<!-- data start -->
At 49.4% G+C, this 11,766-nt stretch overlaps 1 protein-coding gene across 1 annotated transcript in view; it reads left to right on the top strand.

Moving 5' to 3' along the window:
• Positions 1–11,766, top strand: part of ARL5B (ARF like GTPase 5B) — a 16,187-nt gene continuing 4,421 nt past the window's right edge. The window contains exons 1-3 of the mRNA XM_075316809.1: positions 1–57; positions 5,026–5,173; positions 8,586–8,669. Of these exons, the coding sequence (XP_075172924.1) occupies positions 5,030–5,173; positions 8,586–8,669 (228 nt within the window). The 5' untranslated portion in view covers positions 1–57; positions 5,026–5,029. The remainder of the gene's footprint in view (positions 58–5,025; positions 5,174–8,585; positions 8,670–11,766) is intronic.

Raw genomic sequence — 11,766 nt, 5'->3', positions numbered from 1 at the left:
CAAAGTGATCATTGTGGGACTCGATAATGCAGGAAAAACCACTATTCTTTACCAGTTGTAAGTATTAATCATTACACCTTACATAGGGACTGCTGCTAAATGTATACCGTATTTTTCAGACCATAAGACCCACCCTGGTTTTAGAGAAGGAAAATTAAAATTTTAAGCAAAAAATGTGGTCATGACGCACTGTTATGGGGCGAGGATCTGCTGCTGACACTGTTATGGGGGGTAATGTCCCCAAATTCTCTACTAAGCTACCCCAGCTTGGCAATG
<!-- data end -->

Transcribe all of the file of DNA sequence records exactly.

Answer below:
At 49.4% G+C, this 11,766-nt stretch overlaps 1 protein-coding gene across 1 annotated transcript in view; it reads left to right on the top strand.

Moving 5' to 3' along the window:
• Positions 1–11,766, top strand: part of ARL5B (ARF like GTPase 5B) — a 16,187-nt gene continuing 4,421 nt past the window's right edge. The window contains exons 1-3 of the mRNA XM_075316809.1: positions 1–57; positions 5,026–5,173; positions 8,586–8,669. Of these exons, the coding sequence (XP_075172924.1) occupies positions 5,030–5,173; positions 8,586–8,669 (228 nt within the window). The 5' untranslated portion in view covers positions 1–57; positions 5,026–5,029. The remainder of the gene's footprint in view (positions 58–5,025; positions 5,174–8,585; positions 8,670–11,766) is intronic.

Raw genomic sequence — 11,766 nt, 5'->3', positions numbered from 1 at the left:
CAAAGTGATCATTGTGGGACTCGATAATGCAGGAAAAACCACTATTCTTTACCAGTTGTAAGTATTAATCATTACACCTTACATAGGGACTGCTGCTAAATGTATACCGTATTTTTCAGACCATAAGACCCACCCTGGTTTTAGAGAAGGAAAATTAAAATTTTAAGCAAAAAATGTGGTCATGACGCACTGTTATGGGGCGAGGATCTGCTGCTGACACTGTTATGGGGGGTAATGTCCCCAAATTCTCTACTAAGCTACCCCAGCTTGGCAATG